When you encounter another being (human or not), don’t aim a tank at them! “Arrival” is a topical reminder to stay together to solve a problem.
Linguist Louise Banks’s (Amy Adams) class is interrupted by ringing phones, until one student asks to watch the news. We then learn that several large, mysterious space crafts have landed around the world and everyone wants to know why. US Army Colonel Weber (Forrest Whitaker) enlists Banks and theoretical physicist Ian Donnelly (Jeremy Renner) to find answers before conflict escalates.
Much like “10 Cloverfield Lane” last March, “Arrival” is a film you want to watch knowing little about, so this review will be spoiler free. In short, “Arrival” is the most challenging film I’ve seen all year. It’s also beautiful, timely, and a strong contender for best of 2016.
There isn’t a shred of destruction or violence in “Arrival.” Director Denis Villeneuve, who recently directed the grim and brutal “Prisoners” and “Sicario,” trades in nihilism for optimism. Louise is a peaceful protagonist, compared to Villeneuve’s past on-screen protagonists, and her main tool is communication.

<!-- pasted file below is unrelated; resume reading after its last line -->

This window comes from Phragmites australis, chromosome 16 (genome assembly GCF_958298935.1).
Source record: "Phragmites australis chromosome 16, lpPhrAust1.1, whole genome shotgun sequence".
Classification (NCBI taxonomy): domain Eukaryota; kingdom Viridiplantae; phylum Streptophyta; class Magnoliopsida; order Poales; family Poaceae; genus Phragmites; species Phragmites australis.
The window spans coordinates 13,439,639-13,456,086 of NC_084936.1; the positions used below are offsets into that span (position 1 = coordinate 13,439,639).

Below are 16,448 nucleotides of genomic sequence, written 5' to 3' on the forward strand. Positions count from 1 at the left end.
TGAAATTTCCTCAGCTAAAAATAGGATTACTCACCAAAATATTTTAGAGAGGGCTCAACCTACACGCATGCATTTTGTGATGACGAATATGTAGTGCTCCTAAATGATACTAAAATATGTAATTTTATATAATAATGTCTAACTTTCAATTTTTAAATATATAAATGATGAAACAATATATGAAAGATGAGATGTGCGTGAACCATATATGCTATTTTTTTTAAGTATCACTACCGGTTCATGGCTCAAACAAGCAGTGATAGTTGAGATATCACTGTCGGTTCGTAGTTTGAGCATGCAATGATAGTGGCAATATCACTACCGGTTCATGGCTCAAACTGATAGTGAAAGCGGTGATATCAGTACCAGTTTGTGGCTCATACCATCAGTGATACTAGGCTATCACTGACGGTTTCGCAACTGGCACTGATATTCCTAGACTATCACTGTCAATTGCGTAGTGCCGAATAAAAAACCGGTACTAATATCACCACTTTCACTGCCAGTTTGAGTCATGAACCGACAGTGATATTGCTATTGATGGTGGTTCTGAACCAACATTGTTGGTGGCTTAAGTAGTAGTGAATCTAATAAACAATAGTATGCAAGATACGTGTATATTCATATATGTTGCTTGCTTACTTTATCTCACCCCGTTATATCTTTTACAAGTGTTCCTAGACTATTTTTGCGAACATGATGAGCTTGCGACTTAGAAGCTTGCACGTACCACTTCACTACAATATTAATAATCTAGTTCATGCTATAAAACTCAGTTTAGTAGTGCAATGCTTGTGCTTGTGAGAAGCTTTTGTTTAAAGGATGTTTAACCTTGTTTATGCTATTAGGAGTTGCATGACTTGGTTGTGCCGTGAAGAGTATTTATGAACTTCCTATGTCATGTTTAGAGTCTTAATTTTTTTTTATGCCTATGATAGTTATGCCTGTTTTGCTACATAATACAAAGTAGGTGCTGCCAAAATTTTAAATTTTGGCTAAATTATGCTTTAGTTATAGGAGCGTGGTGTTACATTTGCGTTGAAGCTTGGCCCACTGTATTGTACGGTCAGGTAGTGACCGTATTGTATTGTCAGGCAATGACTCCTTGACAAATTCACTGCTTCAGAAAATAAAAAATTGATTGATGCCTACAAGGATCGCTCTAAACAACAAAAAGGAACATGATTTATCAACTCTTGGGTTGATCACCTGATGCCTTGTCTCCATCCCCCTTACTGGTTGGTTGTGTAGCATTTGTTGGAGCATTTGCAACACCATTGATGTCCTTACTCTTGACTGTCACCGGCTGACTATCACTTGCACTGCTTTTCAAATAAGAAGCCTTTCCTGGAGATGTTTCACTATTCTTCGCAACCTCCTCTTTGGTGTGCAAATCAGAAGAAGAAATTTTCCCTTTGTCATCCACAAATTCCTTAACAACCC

The film dives into the science of linguistics, and how it’s important to translate another language, observe tone, and understand the meaning before taking action. Adams delivers an expressive performance as the quirky linguist, arguing her point with military personnel. Her best scenes are in the opening and closing acts, where we learn of her journey.
There’s a unique spin on Louise’s background story that I won’t get into, but it will demand a second viewing. Villeneuve has once again crafted a thought-provoking, gorgeous film that will leave you thinking for days; I’m confident in him directing the upcoming “Blade Runner” sequel.